What changes will you seek in the realm of tenants’ rights and how will you tackle that issue?

As attorney general, I will be a champion for tenants’ rights. I will go after slumlords who force tenants to live in unsafe, unhealthy conditions and bad actors who cheat tenants out of their rights under D.C. law. I will enforce developers’ promises to build affordable housing units and newly-enacted rights for tenants in the eviction and application process. Finally, I will partner with tenants and community-based organizations to find and pursue remedies against bad actors.

What’s your position on a woman’s right to choose?

I strongly support a woman’s constitutional right to choose. If the leaked decision becomes finalized, the D.C. attorney general may well have a leadership role in protecting the reproductive rights of D.C. residents. I will not hesitate to use all the powers of my office, as well as the nationwide bully pulpit the office affords, both to protect the rights of D.C. residents, as well as those who come here to obtain a safe, legal abortion.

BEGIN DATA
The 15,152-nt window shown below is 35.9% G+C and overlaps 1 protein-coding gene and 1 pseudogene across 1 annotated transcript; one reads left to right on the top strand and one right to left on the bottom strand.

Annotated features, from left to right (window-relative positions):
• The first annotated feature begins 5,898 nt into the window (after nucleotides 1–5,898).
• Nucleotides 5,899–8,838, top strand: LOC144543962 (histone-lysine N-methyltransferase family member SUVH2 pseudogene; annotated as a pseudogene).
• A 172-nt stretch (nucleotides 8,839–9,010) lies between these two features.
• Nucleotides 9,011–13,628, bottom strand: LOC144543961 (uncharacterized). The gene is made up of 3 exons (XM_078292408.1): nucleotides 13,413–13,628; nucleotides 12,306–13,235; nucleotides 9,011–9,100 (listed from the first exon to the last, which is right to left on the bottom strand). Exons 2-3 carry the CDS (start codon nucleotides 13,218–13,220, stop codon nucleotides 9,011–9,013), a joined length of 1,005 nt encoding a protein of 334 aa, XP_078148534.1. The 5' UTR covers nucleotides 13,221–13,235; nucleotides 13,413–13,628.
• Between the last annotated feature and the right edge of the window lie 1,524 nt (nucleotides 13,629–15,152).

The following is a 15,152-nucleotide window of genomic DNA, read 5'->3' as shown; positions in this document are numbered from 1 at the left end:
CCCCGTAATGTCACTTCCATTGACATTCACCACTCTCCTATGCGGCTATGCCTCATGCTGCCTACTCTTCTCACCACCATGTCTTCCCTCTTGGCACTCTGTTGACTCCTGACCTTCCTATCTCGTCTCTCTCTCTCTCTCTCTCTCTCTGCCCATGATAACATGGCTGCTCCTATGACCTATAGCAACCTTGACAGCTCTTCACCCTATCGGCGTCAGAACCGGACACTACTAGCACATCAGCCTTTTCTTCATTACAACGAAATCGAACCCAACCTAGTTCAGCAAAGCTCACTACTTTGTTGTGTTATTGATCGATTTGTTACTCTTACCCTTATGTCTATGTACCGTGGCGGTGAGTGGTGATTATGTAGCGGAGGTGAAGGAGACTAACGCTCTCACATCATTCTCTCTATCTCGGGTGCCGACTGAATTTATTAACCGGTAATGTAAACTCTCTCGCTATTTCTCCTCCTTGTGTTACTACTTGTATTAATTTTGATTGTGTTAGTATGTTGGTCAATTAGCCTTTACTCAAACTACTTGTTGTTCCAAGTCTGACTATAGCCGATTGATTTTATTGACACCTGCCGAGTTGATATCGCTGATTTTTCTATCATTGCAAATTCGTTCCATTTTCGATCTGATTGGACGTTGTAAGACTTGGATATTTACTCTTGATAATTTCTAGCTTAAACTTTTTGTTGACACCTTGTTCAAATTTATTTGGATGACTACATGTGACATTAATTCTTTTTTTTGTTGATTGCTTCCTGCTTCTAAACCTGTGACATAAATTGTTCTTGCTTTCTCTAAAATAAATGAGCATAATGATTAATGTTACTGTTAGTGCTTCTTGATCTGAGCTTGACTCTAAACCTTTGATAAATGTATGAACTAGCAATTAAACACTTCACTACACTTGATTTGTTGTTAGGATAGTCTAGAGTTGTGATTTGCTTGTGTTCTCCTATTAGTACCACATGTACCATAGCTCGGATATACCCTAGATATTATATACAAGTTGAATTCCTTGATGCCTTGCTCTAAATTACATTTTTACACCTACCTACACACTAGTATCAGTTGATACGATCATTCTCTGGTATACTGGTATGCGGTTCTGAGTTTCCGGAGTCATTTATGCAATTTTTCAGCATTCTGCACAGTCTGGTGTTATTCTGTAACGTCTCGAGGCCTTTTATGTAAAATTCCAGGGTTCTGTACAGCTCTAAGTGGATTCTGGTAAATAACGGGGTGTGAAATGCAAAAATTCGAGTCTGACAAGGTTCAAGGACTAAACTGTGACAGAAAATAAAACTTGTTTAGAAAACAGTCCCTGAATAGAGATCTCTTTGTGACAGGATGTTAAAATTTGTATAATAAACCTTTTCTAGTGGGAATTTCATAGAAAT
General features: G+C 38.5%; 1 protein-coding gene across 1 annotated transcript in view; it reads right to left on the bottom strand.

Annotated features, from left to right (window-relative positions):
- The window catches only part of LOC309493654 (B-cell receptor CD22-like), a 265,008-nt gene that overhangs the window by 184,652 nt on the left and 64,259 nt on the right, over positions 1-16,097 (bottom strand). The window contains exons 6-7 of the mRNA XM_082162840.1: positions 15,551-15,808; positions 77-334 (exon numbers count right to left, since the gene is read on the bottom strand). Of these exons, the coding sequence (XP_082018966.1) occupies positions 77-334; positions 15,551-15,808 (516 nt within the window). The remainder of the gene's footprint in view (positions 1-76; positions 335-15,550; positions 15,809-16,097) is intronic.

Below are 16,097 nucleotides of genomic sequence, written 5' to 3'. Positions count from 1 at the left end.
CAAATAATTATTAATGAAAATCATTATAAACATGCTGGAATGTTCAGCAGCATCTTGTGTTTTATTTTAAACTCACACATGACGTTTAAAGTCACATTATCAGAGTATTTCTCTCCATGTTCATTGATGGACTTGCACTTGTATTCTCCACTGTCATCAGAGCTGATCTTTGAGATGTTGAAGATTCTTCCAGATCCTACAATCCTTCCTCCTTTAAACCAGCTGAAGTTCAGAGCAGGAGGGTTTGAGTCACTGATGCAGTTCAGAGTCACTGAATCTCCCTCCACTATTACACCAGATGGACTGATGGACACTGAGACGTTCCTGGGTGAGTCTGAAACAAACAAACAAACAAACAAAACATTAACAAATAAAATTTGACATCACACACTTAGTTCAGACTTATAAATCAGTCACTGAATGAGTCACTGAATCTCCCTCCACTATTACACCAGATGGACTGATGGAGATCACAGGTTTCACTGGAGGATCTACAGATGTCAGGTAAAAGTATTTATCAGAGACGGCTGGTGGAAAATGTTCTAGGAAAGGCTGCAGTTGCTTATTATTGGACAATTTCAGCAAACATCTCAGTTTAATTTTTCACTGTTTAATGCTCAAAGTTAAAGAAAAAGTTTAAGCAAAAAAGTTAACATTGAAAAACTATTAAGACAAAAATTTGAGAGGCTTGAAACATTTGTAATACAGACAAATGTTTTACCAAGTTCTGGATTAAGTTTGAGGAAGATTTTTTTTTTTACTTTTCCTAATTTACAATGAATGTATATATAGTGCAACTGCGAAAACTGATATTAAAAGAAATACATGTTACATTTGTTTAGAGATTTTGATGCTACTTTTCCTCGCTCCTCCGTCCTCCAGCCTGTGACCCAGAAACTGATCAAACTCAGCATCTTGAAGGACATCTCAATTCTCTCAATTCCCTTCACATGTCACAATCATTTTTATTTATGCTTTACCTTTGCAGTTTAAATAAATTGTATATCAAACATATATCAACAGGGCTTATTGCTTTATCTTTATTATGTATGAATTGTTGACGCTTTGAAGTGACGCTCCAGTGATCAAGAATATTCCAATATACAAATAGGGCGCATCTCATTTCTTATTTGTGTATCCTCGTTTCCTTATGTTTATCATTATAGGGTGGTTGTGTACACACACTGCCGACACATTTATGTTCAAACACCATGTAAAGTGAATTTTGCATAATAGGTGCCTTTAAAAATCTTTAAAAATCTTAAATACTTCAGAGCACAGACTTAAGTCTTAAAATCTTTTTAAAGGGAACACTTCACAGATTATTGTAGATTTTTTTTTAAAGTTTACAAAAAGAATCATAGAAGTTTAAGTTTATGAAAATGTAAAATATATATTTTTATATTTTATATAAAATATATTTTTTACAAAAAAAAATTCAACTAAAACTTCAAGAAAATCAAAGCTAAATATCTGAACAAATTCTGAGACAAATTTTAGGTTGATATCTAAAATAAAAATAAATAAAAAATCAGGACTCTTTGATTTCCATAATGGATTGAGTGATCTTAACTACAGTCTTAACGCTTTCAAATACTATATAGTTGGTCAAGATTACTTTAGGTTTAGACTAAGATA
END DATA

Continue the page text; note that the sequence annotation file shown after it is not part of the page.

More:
What’s your assessment of the penalties given to violent offenders?

I believe that violent offenders should be held accountable, that violent offenders should be off the streets. I also believe we need to go after ghost guns and gun manufacturers to the fullest extent allowed by law. That said, with respect to juvenile justice, we must never forget that these are our children. In discussions of crime, commentators too often suggest a choice between reforming the system and public safety. It’s simply not true. Reforming the system will increase public safety.

What do you hope to accomplish in your first 100 days and how will you do so?

I will focus on listening to, supporting and recruiting the professionals who staff the OAG. My experience over three decades is that you are only as good as your team. In order to accomplish my policy priorities, we must recruit and retain as many qualified, diverse, and motivated public interest professionals as possible. My biggest substantive priorities are housing justice, public safety and criminal justice reform, workers’ rights and consumer protection, and child support.

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RYAN JONES

Ward 5 • Democrat • Age: 37

Attorney

www.ryanjonesforag.com